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TORONTO (Reuters) - Toronto's main stock index ended little changed on Monday, as a lack of a clear resolution to Europe's financial crisis weighed on commodity prices, offsetting the positive effect of optimism for upcoming U.S. corporate earnings.
Teck Resources TCKb.TO was the heaviest laggard on the index, down 1.8 percent to C$37.65, followed by Talisman Energy TLM.TO, down 2.2 percent to C$12.40, and Potash Corp (POT.TO), off 0.8 percent to C$42.62.
After a solid start to equity markets in the first week of 2012, investors have grown more skeptical about whether European politicians can craft a plan that moves the region closer to solving its debt crisis. This week's bond auctions by Italy and Spain will test the willingness of investors to pump more money into the region's troubled sovereigns.
Investors also heard that German Chancellor Angela Merkel and French President Nicolas Sarkozy warned Greece on Monday it will get no more bailout funds until it agrees with creditor banks on a bond swap and pressed for an early deal to avert a potential default - though the admonishment had little impact on stocks. <ID:L6E8C9392>
"The shock and awe value of the headlines is over. They're not making waves any more, so that's good news," said Barry Schwartz, vice-president and portfolio manager at Baskin Financial Services.
After finishing last week nearly 2 percent higher thanks to a slew of positive U.S. economic news, the Toronto Stock Exchange's S&P/TSX composite index .GSPTSE ended Monday up just 8.08 points, or 0.07 percent, at 12,196.72.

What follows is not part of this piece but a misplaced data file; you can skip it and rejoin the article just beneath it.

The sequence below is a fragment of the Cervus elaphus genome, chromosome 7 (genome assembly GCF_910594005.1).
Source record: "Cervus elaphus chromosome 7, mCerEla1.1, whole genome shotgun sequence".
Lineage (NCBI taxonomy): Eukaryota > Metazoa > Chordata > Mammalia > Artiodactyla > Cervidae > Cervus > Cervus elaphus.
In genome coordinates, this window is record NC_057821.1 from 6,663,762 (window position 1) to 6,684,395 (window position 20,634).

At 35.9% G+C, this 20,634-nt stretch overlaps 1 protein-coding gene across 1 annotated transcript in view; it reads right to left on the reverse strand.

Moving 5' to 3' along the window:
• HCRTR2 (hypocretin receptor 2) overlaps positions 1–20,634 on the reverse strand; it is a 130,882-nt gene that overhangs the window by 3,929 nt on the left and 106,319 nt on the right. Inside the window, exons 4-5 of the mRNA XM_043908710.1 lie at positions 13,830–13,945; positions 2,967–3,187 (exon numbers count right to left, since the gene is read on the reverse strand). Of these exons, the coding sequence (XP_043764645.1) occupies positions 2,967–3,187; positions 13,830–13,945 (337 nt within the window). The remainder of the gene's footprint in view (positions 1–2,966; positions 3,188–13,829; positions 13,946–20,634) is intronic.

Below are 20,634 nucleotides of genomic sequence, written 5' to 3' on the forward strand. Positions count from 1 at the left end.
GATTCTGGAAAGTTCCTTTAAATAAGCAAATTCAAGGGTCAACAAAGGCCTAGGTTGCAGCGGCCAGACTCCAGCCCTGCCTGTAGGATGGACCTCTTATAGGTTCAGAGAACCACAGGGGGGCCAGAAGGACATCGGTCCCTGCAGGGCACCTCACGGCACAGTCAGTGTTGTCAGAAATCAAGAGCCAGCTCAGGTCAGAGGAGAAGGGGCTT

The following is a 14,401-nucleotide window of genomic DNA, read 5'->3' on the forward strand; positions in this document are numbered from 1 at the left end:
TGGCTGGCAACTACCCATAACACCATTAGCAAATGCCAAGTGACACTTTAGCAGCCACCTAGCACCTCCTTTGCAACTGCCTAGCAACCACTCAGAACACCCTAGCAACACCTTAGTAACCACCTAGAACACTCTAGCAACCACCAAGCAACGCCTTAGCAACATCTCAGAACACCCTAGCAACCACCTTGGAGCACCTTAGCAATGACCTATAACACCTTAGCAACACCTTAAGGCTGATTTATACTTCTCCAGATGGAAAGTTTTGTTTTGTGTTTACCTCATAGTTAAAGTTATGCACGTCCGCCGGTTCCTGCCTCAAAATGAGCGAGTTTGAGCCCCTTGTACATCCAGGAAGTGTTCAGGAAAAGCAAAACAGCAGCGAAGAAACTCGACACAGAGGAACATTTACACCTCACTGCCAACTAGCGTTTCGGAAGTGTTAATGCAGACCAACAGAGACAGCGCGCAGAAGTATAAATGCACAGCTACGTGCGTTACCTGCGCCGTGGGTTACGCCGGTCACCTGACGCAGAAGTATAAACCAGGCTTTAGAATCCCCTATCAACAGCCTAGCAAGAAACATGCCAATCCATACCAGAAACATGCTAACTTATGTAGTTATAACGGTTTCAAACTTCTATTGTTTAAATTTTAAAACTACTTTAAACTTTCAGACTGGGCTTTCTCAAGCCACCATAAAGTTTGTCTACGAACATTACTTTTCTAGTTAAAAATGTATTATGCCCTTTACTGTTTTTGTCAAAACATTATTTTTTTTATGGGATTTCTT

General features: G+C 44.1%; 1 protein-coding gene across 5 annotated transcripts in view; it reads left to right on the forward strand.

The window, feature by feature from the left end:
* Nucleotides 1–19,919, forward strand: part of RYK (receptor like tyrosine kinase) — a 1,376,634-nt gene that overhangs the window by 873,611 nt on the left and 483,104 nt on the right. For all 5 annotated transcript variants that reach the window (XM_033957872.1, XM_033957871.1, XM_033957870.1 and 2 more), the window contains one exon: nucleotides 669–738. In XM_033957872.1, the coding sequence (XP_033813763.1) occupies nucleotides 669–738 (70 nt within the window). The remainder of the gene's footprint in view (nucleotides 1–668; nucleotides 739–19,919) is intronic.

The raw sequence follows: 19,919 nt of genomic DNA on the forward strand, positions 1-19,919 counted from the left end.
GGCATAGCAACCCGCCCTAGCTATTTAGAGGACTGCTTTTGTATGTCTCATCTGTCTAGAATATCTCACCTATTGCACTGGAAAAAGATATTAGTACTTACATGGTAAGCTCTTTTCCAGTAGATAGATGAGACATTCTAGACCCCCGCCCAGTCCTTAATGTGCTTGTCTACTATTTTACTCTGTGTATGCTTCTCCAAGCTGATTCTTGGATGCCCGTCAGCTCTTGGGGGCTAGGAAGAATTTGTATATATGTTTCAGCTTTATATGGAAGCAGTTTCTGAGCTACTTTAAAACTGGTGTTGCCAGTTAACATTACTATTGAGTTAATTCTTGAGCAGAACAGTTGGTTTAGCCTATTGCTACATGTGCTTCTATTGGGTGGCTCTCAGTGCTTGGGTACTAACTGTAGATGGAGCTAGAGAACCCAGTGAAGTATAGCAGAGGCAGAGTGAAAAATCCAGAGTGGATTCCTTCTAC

"(The European debt crisis) has done too much damage from a technical perspective so it needs more work other than just rhetoric," said Sid Mokhtari, market technician and director, institutional equity research, CIBC World Markets.
Over the last few months, the relative health of the U.S. economy has helped distract investors from the grim European outlook, but that may change should conditions worsen oversees, said Mokhtari.
"Maybe the world is focusing too much on the economic improvement in the U.S. and dismissing the worsening economic behavior in other parts of the world," said Mokhtari. "Either the world needs to come back nicely or the U.S. will catch down with the world."
Investors were looking for further good news south of the border. Earnings season unofficially kicked off after the bell on Monday when Alcoa Inc (AA.N), the largest U.S. aluminum producer, reported results. Canadian companies don't start to report earnings until next week.
Wall Street outperformed the TSX on Monday, closing up 0.27 percent, continuing the broader trend of 2011.
"The U.S. kind of broke away in the last few months of the year as people said commodities are not the place to be, we want to be in dividend paying stocks and predictable businesses that do fine in any type of environment and that's really the bread and butter of the S&P 500," added Schwartz.
"That's why the TSX has been underperforming, when you've 50 percent of your index tied to cyclical sectors that are reliant on China and other growing economies, it's a problem."
Additional reporting by Jon Cook; editing by Rob Wilson